Tuesday, May 29, 2007
Posted by Jeff Lipshaw
Grading at Tulane is completely blind. I taught four classes with an aggregate total of over 180 students and among non-LLM students I could never tell from the exam paper itself who was writing the exam. So it is always interesting to submit the final grades and then get back the translation sheet to find out who the numbers represent.
1. I just finished up and submitted grades for a large class. Of the reasonable number of full A grades, all but one were active contributors in the class discussion. On the other hand, I could only associate names with faces for 25% of the combined C and C- grades.
2. Of the A grade recipients whose names I could immediately associate with a face (i.e., all but one), most were not at all surprising given the cogency of class comments.
3. I did not take attendance, so I will never know if there was a correlation between attendance and grade, but I am thinking that the reason I could not remember some of the lower grade faces is that they didn't come very much.
4. My wife (an alumna of the Michigan Business School) passed along this link to a study purporting to rebut the "Jack Welch - GE" forced ranking system of evaluating employees. Here's a quote:
"The use of rankings to scale employee performance relative to that of their peers, instead of using predetermined goals, may negatively affect employees' willingness to maximize joint gains that will benefit the organization," said Stephen Garcia, adjunct assistant professor of management and organizations at the Ross School and assistant professor at the Ford School of Public Policy.
"Individuals will care less about performing better on a given task and will, instead, shift their focus to performing relatively better on a scale comparison---in other words, being surpassed in rank."
See Andy Perlman's post over at Legal Ethics Forum on whether interpersonal skills should be a factor in law school admissions. I sense there is a connection, but this is just a blog, so I will merely juxtapose rather than analyze.
5. In a new essay, "Law and Philosophy at Odds," Larry Alexander and Emily Sherwin pretty well put aside the possibility of any meaningful legal reasoning by analogy from case to case. As readers know, I have been reading Douglas Hofstadter's new book I am a Strange Loop, which ponders the essence of the self and consciousness, and finds the power to analogize at the very heart of thinking itself (the entry "analogies, serious examples of" runs over a full page in the index). My wife and I discussed this just now walking the dogs, although we digressed onto the subject of the old "analogy" questions on the SATs. Did those analogies actually test reasoning power, as though there is in fact a better analogy, or simply, as my wife contended, vocabulary, i.e., if you actually knew what all the words meant the analogy part was easy? So I posed this one: "Hockey is to goalie as baseball is to (A) pitcher, (B) catcher, (C) backstop, (D) batter." I could actually make arguments that each one is correct. Is one objectively better than the other, in the way that deductive reasoning from premises to conclusions either is or is not? Or is it more cultural, and "Family Feud"-like (recall Richard Dawson: "survey says.....!") [As usual in these discussions on the dog walks, it is not Venus and Mars, but terra firma (her) and outer space (me), so this issue was not resolved. She said the SATs would never have one like the hockey/baseball example; I said I remembered them all being like that.]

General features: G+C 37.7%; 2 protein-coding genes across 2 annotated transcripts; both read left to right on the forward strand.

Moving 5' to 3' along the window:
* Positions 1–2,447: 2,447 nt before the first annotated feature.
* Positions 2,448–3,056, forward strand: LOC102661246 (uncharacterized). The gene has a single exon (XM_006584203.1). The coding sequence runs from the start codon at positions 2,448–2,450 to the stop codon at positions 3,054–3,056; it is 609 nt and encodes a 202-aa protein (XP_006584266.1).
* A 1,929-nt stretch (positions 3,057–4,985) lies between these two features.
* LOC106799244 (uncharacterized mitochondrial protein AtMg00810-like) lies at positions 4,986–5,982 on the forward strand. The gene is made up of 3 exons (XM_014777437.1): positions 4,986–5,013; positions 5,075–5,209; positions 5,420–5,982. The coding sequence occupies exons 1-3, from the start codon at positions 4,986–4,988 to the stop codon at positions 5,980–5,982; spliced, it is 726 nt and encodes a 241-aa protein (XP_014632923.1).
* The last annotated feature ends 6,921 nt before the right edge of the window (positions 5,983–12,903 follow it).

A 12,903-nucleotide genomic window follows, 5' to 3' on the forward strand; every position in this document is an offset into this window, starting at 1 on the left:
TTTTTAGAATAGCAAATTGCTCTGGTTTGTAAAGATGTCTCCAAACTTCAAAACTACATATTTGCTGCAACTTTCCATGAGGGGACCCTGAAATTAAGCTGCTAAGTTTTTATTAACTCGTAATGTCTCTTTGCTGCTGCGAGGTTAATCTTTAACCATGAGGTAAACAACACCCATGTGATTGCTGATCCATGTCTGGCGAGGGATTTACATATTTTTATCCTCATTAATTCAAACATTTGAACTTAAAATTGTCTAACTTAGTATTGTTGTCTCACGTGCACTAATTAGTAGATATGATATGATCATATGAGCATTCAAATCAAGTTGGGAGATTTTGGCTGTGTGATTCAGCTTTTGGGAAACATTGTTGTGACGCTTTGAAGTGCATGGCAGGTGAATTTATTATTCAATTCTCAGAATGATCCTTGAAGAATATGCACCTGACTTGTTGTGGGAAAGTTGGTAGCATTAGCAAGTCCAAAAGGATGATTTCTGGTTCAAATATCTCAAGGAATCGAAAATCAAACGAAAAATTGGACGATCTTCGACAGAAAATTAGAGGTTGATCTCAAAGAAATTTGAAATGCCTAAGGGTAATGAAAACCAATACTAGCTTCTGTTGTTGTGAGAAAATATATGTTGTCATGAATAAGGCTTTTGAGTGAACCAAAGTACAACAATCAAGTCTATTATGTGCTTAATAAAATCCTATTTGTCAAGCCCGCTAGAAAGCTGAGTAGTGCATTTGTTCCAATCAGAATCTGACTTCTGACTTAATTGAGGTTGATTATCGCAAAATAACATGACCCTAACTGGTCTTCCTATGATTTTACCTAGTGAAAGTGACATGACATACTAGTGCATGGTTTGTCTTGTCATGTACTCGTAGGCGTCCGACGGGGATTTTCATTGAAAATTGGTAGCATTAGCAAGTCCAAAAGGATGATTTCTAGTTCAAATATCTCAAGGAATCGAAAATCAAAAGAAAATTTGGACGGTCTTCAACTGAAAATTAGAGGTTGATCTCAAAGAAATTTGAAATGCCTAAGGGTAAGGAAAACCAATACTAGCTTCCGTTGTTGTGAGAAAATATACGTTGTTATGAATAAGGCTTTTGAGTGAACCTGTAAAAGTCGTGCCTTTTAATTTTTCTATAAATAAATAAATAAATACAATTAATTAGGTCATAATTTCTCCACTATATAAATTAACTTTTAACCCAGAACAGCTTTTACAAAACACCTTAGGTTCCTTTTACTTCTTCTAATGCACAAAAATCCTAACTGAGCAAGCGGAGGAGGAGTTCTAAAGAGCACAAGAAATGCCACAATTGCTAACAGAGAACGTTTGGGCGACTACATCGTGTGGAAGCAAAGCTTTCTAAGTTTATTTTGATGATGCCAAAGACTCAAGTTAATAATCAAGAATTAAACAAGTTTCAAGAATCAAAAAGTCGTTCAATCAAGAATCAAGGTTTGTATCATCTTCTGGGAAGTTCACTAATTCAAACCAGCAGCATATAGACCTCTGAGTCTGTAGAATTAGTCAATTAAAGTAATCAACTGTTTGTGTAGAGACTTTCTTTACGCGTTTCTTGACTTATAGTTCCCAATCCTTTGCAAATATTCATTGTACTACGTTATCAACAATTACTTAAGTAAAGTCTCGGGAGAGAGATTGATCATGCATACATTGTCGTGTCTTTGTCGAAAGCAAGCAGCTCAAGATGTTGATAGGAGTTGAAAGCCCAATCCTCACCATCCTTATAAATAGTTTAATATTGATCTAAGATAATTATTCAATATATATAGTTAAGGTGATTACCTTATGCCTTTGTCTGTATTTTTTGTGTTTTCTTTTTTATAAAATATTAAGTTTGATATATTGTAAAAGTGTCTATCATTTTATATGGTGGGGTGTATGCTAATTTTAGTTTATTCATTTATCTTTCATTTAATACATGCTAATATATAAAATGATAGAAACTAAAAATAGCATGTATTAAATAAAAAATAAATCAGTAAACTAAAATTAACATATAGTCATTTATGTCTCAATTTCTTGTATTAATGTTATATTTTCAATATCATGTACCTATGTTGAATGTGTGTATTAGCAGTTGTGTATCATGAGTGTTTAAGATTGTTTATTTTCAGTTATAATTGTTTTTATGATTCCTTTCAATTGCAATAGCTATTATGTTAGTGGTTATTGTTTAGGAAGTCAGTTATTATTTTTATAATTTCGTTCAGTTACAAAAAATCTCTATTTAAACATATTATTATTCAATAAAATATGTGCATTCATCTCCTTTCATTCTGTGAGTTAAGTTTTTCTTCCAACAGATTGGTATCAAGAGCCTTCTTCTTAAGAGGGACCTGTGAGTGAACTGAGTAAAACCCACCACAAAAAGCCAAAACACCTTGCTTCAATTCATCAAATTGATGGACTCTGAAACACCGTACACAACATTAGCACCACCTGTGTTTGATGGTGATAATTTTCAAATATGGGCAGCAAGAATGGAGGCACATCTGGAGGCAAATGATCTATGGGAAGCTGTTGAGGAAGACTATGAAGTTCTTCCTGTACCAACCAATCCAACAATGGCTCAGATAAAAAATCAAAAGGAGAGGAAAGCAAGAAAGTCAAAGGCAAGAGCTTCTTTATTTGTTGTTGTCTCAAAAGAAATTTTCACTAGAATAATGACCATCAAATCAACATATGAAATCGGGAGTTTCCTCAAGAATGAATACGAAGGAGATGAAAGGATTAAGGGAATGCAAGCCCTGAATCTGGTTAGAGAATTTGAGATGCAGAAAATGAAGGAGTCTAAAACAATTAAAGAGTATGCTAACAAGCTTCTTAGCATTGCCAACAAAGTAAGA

6. All of which is to say that it's probably the case that we are testing conformity, not creativity, on law school exams, but it's likely that conformity wins over creativity in the real world. Somebody just commented below on an earlier post:
That is why law school grading is broken and badly needs to be fixed. I love legal theory, unfortunately one time pressured exam at the end of the semester allows me almost zero opportunity to show that to my Profs. It also forces students to care exclusively about the end game rather than appreciating all that legal scholarship has to offer. The fact that you are met with blank stares and questions like, "will this be on the exam?" is sad in a doctoral program. This is all very fixable and would only require giving students the proper incentives.
I think that is a heartfelt and sincere sentiment, but I'm not sure I agree with its import. I wasn't looking for creativity on the exam, but nobody wrote an exam that forced me to say "wow, that is just a completely different and unique way of looking at the world of secured transactions or sales, and even though it doesn't really answer any of the doctrinal questions, I should throw out the answer key and give it an A." And I think that's the way most people expect it; they're here to learn the doctrine, and how lawyers think and operate, and the ones who like theory self-select into the appropriate upper-level seminars.
7. More on thinking in analogies to come. I hope.